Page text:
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Author Topic: General Aviation  (Read 5391 times)

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General Aviation
« on: July 24, 2011, 02:55:24 PM »
By general aviation, I mean not commercial or military aviation.  Usually small aircraft, either privately owned or rented, flown by pilots who aren't being paid to fly (but may be sharing the costs).

My question is, how popular/common is this in your region?
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Re: General Aviation
« Reply #1 on: July 24, 2011, 03:16:47 PM »
In my area it is extremely common.  There are lots of privately owned aircraft, including the kind that can land on water (there are a lot of lakes and waterways around here).

But I think this is to be expected in this region, which is home to one of the world's largest airplane companies.  A lot of folks around here are waaaaay into airplanes, including my husband.  But luckily he hasn't expressed an interest in owning one himself.  :)


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Re: General Aviation
« Reply #2 on: July 24, 2011, 03:27:05 PM »
Very common, although the business airports are trying to restrict it (more airspace for them  ::) ). I've been known to get my aviation fix plane-spotting from the back garden.


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Re: General Aviation
« Reply #3 on: July 24, 2011, 03:53:11 PM »
Almost unheard of.  I know one guy who has - or at least had - a pilot's licence because he used to work for an airline.  He hasn't flown a plane since he left that job. 

The rest of the people I know do not have a pilot's licence and see no need to get one.  This includes the guy who has a Ferari.  He can reach take off speed on dry land but he isn't legal to fly a plane. 

I live in Omaha.  Its the biggest city in Nebraska.  If you go out into the rural areas you would probably find more pilots - crop dusters.  Still, flying is expensive and I-80 ie easy to find. 


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Re: General Aviation
« Reply #4 on: July 26, 2011, 06:14:32 PM »
There's around 15 water-landing planes  on the lake we live next to. Our neighbours run a holiday cabin in north Wuebec and they fly out every week.
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Re: General Aviation
« Reply #5 on: July 30, 2011, 01:18:28 PM »
It's very common here (N. California).  DH is a private pilot.  There are communities here built around airports where instead of garages houses have hangers.  It seems to be a fairly common hobby.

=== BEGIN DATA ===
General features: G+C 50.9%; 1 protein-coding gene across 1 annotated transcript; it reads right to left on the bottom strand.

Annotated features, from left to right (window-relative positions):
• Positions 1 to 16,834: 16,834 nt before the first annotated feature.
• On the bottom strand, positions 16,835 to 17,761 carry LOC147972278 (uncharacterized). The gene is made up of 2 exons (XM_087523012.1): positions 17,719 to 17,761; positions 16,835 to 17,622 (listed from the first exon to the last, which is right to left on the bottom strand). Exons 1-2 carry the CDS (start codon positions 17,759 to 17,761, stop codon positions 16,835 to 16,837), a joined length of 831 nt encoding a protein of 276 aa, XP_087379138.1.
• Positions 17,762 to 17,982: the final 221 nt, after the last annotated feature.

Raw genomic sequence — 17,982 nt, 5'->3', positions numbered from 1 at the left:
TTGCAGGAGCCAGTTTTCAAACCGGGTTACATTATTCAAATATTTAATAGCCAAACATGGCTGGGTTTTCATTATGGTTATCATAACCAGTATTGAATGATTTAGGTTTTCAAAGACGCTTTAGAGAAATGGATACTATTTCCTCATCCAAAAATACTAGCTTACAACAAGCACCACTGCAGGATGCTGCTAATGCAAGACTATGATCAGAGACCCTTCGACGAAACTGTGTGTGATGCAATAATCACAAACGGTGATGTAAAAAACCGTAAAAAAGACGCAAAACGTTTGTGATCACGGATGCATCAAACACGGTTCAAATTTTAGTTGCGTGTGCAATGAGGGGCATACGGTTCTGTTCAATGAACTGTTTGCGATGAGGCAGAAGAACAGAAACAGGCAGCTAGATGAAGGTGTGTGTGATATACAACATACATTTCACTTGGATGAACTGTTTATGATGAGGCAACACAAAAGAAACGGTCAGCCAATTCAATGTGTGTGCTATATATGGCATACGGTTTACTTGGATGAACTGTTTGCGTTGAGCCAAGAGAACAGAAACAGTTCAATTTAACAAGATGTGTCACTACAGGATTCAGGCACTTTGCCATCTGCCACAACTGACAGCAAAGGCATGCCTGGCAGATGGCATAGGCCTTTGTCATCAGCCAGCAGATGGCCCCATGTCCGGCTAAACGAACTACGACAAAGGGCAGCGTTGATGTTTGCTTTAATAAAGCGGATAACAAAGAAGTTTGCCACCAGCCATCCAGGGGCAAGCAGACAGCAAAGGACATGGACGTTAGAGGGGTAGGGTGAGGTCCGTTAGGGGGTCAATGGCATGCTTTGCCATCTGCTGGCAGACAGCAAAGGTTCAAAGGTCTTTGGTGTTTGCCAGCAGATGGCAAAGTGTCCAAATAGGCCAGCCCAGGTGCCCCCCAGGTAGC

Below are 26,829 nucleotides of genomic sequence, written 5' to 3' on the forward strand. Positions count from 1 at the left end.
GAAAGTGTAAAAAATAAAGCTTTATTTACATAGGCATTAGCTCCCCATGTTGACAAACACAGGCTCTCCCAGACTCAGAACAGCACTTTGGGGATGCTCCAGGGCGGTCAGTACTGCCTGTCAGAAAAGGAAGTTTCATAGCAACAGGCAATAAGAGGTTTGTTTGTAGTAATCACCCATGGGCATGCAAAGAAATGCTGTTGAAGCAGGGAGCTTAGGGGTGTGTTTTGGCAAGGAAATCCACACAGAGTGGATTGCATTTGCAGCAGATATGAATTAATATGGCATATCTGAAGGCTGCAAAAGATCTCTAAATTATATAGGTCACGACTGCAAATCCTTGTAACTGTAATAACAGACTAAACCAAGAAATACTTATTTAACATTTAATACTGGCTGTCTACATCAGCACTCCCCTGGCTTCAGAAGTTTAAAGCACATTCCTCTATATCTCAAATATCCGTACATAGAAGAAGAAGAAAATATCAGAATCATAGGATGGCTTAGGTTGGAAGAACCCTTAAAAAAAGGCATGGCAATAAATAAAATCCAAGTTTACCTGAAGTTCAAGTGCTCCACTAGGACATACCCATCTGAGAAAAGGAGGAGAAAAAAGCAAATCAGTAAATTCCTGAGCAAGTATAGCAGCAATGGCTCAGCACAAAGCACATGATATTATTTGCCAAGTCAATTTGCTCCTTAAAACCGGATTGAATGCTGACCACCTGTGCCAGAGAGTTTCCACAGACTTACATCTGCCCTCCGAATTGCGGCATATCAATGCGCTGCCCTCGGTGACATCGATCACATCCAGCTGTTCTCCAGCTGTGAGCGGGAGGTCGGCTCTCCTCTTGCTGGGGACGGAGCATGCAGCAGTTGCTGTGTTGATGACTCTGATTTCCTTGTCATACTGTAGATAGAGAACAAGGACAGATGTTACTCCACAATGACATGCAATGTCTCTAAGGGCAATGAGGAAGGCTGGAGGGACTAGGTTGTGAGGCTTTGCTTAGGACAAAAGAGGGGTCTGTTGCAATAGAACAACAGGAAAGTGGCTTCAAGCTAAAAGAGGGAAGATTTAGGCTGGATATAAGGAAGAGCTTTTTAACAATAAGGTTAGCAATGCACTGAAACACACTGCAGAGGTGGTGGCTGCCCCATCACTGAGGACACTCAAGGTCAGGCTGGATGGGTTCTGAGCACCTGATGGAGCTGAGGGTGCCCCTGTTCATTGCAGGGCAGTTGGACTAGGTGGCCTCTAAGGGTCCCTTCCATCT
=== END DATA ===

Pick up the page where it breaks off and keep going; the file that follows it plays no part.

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Re: General Aviation
« Reply #6 on: July 30, 2011, 04:53:08 PM »
I don't know about the past decade or so but pretty common.  My grandpa built and flew his own plane.  My mom toook a few lessons.  my uncle got his lisence but never owned his own plane.  There was a small local airfield on the land next to the old family homestead.


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Re: General Aviation
« Reply #7 on: July 31, 2011, 10:39:51 AM »
Because we live in the NYC area, General Aviation (herein abbreviated as GA) is very common. 

Teterboro airport in New Jersey is almost entirely GA.  There also seem to be a good deal of GA traffic out of La Guardia.  It's a little annoying to be on a big jet flying coast-to-coast and get stuck behind a line of 4 to 6 passenger planes on the tarmac.

There is a movement in the USA to turn small airports over to the control of GA companies.  Lebanon, New Hampshire is an example. 

A few years ago we visited Mom in late December.  Our plane was delayed because the airport didn't have the proper de-icing equipment.  That had to be hauled over from the GA installation on the other side of the road.   



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Re: General Aviation
« Reply #8 on: August 25, 2011, 09:52:39 AM »
I live in Israel, and it's not as popular as it can be because of the high prices.

There are a number of small airports/landing fields in the country, and DH has a friend who has a share in two planes (together with about 30 other people). Once they took a plane for a day, stopped at Eilat, took a dip in the Red Sea, had a cup of coffee, and got back to work in time for lunch. It's great fun, but very expensive!


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Re: General Aviation
« Reply #9 on: August 25, 2011, 02:44:48 PM »
It's somewhere between common and uncommon in DH's hometown, where our business is located.  It's a three-hour drive to the nearest city/"real" airport in good weather with no accidents or construction (a situation which I believe to be a cruel urban legend).  I can think of about 7 close friends off the top of my head who own small planes and have a pilot's license.  I know of many more.  Several are farmers who have landing space on their property.  Definitely makes travel easier.  DH and I live two hours from the nearest decent airport and it's a major hassle (I grew up about 15 minutes from said airport).

DH really wants his pilot's license and a plane.  I told him sure, as soon as we win the lotto on the tickets we don't buy.  :D